15. Galium elegans Wallich in Roxburgh, Fl. Ind. 1: 382. 1820.
小红参 xiao hong shen
Herbs, perennial, climbing or procumbent to usually erect, 0.1-1 m tall, from a slender rootstock with purplish rhizomes. Stems somewhat stout, 4-angled, smooth, sparsely to densely hirsute, villous, or villosulous and often densely puberulent at nodes, angles thickened. Leaves in whorls of 4, subsessile or petiole to 1.5 mm; blade drying papery to leathery, green to gray, or dark brown, ovate to broadly elliptic, 6-30 × 3-20 mm, length/breadth index mostly 2 or less, sparsely to densely hirtellous, villosulous, or hispidulous to scaberulous at least on principal veins, abaxially often glandular-punctate and/or -striate, base rounded to acute, margins antrorsely ciliate to ciliolate and flat to thinly revolute, apex rounded to obtuse; principal veins palmate, 3(or 5). Inflorescences thyrsoid to paniculiform, with several- to many-flowered, 2-10 cm long cymes in uppermost leaf axils and terminal; peduncles glabrescent to sparsely scaberulous, hirtellous, puberulent, or villosulous; bracts narrowly spatulate to narrowly elliptic, 1-3 mm; pedicels 0.5-2.5 mm. Flowers dioecious, polygamo-dioecious, or sometimes ?hermaphroditic. Ovary obovoid, in staminate flowers ca. 0.5 mm and glabrous to scaberulous or sparsely strigillose, in pistillate and bisexual flowers 0.8-1 mm and usually moderately to densely strigillose, particularly on their lateral side. Corolla white or pale yellow, rotate, 2-2.5 mm in diam., glabrous; lobes 4, ovate-triangular, acute to rounded. Mericarps ellipsoid, 1-1.5 mm, with sparse to dense and spreading uncinate trichomes 0.5-0.8 mm, rarely scaberulous or glabrous. Fl. Apr-Aug(-Oct), fr. May-Dec.
Forests, thickets, meadows on mountain slopes, streamsides, open fields, on rocks; 200-3500 m. Anhui, Fujian, Gansu, Guangxi, Guizhou, Hunan, Qinghai, Sichuan, Taiwan, Xizang, Yunnan, Zhejiang [Bangladesh, Bhutan, India, Kashmir, Myanmar, Nepal, Pakistan, Thailand].
Galium elegans is a widely ranging, polymorphic species that may not be completely distinct from several other related taxa. It is here circumscribed more narrowly than by Cufodontis (Oesterr. Bot. Z. 89: 228-232. 1940) and W. C. Chen (in FRPS 71(2): 242-245. 1999), which reduces its variation a bit. These aspects are discussed below.
Plants with narrower leaves are separated here as Galium yunnanense. This species comprises two of the varieties included by Cufodontis in G. elegans, i.e., G. elegans var. angustifolium and G. elegans var. nemorosum. Separation of the two taxa is not always easy, as transitional specimens occasionally occur.
Plants of Galium elegans with shortened pedicels and more congested cymes (e.g., from Sichuan, Shimian Xian) may approach the Himalayan G. confertum Royle ex J. D. Hooker.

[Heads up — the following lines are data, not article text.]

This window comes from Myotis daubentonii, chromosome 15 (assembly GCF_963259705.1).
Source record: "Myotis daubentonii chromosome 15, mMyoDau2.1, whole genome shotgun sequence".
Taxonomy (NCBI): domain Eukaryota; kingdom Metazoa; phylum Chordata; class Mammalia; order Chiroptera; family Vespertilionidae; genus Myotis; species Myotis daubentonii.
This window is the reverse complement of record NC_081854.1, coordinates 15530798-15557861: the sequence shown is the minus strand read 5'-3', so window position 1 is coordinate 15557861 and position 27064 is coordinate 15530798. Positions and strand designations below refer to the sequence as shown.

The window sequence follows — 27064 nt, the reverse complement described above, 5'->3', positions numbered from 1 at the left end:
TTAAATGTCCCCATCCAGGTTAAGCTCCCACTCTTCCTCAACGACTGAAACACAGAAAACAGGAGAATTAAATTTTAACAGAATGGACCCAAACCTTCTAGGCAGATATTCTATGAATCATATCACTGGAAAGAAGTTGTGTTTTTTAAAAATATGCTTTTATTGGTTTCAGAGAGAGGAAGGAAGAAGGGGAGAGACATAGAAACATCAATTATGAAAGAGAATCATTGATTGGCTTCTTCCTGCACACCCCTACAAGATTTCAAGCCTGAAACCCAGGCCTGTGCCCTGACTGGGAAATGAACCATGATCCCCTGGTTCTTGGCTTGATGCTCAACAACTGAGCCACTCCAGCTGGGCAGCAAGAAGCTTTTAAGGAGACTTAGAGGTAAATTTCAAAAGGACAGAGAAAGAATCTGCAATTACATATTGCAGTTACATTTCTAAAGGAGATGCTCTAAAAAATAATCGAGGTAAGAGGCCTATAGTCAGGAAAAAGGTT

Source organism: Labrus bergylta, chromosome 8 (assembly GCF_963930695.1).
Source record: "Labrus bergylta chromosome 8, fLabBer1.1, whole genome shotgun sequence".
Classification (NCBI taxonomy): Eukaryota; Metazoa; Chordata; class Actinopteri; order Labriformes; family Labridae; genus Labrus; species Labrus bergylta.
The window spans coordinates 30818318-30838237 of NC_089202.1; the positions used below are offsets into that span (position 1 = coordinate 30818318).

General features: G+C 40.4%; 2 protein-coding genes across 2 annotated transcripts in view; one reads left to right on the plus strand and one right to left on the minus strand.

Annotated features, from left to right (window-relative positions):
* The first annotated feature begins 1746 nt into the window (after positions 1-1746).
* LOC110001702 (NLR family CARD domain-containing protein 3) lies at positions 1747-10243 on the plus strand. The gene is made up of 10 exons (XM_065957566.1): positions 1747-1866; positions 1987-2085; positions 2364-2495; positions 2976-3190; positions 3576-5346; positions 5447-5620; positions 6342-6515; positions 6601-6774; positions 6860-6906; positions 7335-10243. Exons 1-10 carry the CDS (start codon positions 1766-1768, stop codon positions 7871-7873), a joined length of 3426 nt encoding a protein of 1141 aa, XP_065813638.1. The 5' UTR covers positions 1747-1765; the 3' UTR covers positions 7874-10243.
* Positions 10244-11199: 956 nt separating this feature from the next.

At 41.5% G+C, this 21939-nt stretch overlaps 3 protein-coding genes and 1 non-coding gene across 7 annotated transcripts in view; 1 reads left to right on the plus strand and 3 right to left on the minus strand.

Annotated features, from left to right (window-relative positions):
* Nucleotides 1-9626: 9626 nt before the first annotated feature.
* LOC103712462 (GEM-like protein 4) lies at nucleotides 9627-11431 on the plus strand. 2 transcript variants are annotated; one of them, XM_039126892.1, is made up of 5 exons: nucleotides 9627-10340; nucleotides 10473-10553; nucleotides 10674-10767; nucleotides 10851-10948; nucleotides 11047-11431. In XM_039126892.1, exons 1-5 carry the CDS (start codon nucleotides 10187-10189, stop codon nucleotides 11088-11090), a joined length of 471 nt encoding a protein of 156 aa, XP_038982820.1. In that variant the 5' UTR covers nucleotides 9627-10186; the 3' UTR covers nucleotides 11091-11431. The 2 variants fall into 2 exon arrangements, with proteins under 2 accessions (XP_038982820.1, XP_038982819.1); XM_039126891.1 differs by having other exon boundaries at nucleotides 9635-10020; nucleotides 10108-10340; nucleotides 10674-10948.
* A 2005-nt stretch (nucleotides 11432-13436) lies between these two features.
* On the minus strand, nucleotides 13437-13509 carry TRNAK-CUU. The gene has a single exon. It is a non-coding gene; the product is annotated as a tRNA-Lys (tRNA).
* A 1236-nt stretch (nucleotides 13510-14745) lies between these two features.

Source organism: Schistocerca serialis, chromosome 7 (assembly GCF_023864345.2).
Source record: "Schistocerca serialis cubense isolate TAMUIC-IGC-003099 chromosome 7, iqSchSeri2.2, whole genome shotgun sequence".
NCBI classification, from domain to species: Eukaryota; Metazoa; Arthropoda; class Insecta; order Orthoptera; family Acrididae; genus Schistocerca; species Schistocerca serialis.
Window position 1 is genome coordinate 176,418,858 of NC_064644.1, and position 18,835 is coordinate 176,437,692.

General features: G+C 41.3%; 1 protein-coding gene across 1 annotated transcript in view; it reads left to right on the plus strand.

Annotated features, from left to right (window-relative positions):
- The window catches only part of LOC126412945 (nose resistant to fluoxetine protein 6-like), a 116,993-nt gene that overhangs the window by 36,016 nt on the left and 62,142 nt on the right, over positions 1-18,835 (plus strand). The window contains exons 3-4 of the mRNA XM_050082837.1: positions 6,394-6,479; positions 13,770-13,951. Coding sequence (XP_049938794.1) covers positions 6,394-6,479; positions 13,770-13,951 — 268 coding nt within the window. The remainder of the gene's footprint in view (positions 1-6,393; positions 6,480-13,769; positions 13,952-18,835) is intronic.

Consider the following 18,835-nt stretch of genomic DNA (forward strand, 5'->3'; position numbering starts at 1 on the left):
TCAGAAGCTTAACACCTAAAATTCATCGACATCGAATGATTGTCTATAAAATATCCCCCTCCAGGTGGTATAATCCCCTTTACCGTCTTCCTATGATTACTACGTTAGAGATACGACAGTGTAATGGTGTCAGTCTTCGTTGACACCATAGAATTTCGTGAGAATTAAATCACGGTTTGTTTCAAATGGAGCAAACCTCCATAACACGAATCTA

Galium nephrostigmaticum was described as a species by Diels, an opinion still maintained by some authors. Here, it is treated as a variety of G. elegans, following W. C. Chen (Acta Phytotax. Sin. 28: 301. 1990) who referred to its glabrous to scaberulous ovaries and fruit, as noted in Diels’s protologue. In contrast to this, Cufodontis (loc. cit.) synonymized G. nephrostigmaticum with G. elegans var. elegans. In an extensive discussion he demonstrated that G. elegans is dioecious and that G. nephrostigmaticum was based on a male plant with staminate flowers and reduced glabrous to smooth ovaries and sessile stigmas. In contrast, pistillate flowers of G. elegans have hairy ovaries and fruit, well-developed styles, and reduced stamens. Thus, according to Cufodontis, G. nephrostigmaticum does not merit taxonomic recognition. Ehrendorfer et al. (Fl. Iranica 176: 177. 2005) did not contradict the conclusions of Cufodontis but noted that some plants of G. elegans are monoecious or have bisexual flowers. This shows that the reproductive biology of this species apparently is more complex than thought before. Provisionally, G. nephrostigmaticum is treated here as a variety, pending more detailed studies of this critical group.
The still uncertain relationships between Galium elegans on the Chinese mainland and G. formosense on Taiwan are discussed under the latter taxon. In the present treatment their separation is maintained provisionally.
The traditional varieties of Galium elegans are separated schematically by the density, type, and distribution of the indumentum on the vegetative organs and have doubtful taxonomic value. W. C. Chen in FRPS (loc. cit.) also used leaf size and apex shape as characters to differentiate these varieties. For reference and to facilitate comparison with other works, we present a key to these infraspecific taxa below.